The Bukit Timah Railway Station was opened in 1915 as part of the Singapore-Kranji Railway, also known as the Singapore Government Railway. Constructed between 1900 and 1902, the line ran from the terminal at Tank Road towards Woodlands via Cuppage Road, Newton Circus, Cluny Road and finally to Bukit Timah, before proceeding to Kranji and Woodlands where it continued to Malaysia via the former Federated Malay States Railway. Before the causeway was opened in 1923, passengers had to take a ferry across the Straits of Johor to continue their train ride. In 1918, the government of the Federated Malay States purchased all the properties and lands of Singapore Railway for $4,136,000 and was renamed as the Federated Malay States Railway.

In 1932, the new Tanjong Pagar terminal station was completed and the original line from Tank Road to Bukit Timah was dismantled around seven years later due to dwindling passenger flow. Due to changes in immigration policies in 1993 when the immigration checkpoint at Tanjong Pagar was moved to Woodlands, the Bukit Timah station is now only used for crossings and there are no longer boarding of passengers or collection of cargo at this station. However, there is an interesting daily routine here where the exchanges of key tokens take place. The exchange of tokens serves as proof of authority for the train to proceed further from Bukit Timah.

A worker on the train would throw the key packed in a bag to a staff on the platform. The station master would then return a new key token in a bag to another worker on the train. These tokens would later be sent to the relevant authorities for immigration purposes. The presence of the station today is often indicated by the classic cast iron bridge spanning above Bukit Timah Road and Dunearn Road.

In the early 1900s, one of the Swiss Club members successfully requested for a stop along the railway 50 yards, or about 46 metres, from the Swiss Club Road. The stop came to be known as Holland Road Halt and existed for 30 years. In 1932, the rails were relaid to the present route that now runs from Tanjong Pagar via Holland Village to Bukit Timah Village. Up till about the First World War, members of the Swiss Club would take the railway to Holland Road Halt and then hop on the bullock carts to travel to the Bukit Tinggi clubhouse. After the war, cars became available and the Halt became neglected and finally had to give way to the new Dunearn Road built on the old rail track.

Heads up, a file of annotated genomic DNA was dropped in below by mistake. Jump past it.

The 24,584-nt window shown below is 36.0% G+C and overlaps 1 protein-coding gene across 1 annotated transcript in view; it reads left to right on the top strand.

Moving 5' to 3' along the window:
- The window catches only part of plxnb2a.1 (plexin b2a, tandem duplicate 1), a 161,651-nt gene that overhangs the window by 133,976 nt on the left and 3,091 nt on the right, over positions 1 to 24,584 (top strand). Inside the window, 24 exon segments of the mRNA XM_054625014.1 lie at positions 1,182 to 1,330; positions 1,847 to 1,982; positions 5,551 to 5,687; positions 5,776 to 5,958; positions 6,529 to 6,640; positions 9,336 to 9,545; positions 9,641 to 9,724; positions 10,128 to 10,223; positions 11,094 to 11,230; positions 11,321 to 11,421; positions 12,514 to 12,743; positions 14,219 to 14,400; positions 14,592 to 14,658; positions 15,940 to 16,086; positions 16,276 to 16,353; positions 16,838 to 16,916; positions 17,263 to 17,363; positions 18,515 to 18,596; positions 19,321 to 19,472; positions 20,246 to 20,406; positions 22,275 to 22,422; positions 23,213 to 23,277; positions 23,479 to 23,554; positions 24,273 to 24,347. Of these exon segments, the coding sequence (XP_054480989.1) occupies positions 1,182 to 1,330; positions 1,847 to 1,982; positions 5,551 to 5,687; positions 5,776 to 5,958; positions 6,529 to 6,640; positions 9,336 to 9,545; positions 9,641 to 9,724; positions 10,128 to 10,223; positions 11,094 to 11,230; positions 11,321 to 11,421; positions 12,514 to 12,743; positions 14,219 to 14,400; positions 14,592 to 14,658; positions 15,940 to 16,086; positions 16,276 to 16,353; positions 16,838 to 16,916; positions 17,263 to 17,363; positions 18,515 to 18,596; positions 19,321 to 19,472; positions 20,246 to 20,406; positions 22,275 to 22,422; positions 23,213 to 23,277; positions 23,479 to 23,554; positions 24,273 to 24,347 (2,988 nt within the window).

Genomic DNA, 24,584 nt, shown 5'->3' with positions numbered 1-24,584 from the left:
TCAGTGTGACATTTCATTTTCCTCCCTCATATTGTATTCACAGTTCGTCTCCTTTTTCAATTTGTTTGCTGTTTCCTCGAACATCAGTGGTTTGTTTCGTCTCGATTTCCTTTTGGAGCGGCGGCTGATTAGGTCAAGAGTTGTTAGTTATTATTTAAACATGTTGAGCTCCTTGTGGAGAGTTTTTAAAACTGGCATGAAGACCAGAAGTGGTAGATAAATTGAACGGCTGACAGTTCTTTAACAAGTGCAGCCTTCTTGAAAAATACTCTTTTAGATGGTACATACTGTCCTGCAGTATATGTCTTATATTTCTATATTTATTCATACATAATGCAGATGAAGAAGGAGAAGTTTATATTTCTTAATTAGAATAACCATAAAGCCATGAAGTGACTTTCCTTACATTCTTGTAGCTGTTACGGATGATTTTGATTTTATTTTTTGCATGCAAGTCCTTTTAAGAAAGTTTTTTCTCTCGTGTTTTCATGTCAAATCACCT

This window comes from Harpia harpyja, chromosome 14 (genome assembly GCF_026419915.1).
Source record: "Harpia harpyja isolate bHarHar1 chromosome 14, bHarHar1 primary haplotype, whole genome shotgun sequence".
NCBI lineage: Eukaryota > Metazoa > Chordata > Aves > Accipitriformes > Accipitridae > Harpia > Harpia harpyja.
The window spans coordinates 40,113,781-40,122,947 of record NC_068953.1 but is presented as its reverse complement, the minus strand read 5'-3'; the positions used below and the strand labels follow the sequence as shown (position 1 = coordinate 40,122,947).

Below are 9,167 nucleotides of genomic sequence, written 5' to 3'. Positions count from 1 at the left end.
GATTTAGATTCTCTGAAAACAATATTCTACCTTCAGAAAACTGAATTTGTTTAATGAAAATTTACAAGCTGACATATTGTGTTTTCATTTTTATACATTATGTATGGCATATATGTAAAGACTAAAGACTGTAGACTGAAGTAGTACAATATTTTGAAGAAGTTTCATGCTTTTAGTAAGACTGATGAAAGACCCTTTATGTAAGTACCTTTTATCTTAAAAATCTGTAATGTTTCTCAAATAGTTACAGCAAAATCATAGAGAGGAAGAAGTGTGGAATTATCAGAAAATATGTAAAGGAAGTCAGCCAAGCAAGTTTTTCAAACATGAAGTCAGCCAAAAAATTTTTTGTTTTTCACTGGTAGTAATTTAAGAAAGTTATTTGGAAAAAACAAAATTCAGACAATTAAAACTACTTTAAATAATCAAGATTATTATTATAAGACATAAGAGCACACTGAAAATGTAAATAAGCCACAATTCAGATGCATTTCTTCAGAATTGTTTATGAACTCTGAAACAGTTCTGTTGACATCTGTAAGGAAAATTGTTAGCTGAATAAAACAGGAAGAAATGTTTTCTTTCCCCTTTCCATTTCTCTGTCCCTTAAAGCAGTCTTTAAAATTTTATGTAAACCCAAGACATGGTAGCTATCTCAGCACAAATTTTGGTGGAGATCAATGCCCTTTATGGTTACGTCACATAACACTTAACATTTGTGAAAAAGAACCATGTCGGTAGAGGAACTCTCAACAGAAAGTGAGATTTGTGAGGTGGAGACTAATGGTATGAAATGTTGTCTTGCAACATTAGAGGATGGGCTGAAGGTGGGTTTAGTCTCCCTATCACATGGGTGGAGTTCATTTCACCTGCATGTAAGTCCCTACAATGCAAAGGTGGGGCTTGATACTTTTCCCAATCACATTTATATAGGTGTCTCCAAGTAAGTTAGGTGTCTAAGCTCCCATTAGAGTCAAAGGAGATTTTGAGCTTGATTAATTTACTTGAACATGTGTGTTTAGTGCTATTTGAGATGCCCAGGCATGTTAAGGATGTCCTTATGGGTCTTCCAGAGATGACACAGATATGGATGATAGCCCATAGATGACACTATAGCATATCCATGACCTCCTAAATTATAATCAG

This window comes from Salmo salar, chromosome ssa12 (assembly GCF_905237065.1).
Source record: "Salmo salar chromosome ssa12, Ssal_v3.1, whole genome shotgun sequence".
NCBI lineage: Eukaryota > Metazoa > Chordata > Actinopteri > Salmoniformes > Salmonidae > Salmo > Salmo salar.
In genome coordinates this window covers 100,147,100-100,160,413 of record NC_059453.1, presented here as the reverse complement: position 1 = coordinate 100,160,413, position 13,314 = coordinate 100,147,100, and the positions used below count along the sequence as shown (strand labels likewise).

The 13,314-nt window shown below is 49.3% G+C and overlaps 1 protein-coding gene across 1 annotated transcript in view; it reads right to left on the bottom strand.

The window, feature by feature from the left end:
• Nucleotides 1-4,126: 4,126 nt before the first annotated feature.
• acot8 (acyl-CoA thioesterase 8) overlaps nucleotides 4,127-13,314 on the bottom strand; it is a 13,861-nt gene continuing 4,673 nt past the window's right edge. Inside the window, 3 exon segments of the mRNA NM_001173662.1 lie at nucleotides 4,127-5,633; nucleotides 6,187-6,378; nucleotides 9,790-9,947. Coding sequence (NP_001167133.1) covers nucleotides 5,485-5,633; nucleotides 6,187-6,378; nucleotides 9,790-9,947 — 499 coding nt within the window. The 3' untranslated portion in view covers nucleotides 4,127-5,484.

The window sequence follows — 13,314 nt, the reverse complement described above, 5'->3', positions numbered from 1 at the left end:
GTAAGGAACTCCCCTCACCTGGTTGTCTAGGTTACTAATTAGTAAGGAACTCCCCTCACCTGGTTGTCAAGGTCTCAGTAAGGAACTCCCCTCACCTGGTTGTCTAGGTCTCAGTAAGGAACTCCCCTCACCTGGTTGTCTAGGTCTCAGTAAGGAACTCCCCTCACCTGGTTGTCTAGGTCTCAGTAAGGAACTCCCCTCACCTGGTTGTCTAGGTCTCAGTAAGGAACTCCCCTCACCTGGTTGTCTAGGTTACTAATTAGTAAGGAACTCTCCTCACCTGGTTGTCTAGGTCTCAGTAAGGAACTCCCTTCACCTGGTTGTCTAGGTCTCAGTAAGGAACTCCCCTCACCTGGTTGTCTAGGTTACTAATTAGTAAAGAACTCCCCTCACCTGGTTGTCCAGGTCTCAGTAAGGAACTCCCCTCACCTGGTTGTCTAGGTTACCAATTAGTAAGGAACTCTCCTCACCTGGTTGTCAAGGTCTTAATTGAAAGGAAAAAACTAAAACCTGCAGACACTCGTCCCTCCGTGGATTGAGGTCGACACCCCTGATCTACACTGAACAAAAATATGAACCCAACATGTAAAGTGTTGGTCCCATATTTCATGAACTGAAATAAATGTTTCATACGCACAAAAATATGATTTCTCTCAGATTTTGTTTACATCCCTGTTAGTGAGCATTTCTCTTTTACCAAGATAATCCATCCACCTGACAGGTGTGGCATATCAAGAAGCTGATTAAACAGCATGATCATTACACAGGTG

20 July 2009

FMSR Mallet

Origin - FMSR
Builder Baldwin, USA
Cylinder - 13x22 in, 19x22 in
FMSR Number range - 1, 2
Boiler Pressure - 180 psi
Driving Wheel Diameter - 44 in
Water Capacity - 2,122 gallons
Introduced - c1920
Weight Full - 50 t
Extinct - 1930
Tractive Effort - 18,250 lb

A number of American locos were delivered between 1918-1920, including two 0-6-6-0 Mallets which were originally destined for Russia. They reputedly worked heavy freight trains between Port Swettenham (Klang) and Kuala Lumpur until 1930. The photo of Number 105 was found in the KTM Gallery, but shows a loco of the same type on the Central Railway of Peru (thanks to Zacky for this info). The other picture, from J.A. Stanistreet's book, is presumable from the FMSR archives. The fencing around the footplate is a typical Russian feature. At least one locomotive of this type worked in the Philipines on a timber railway, and has been preserved.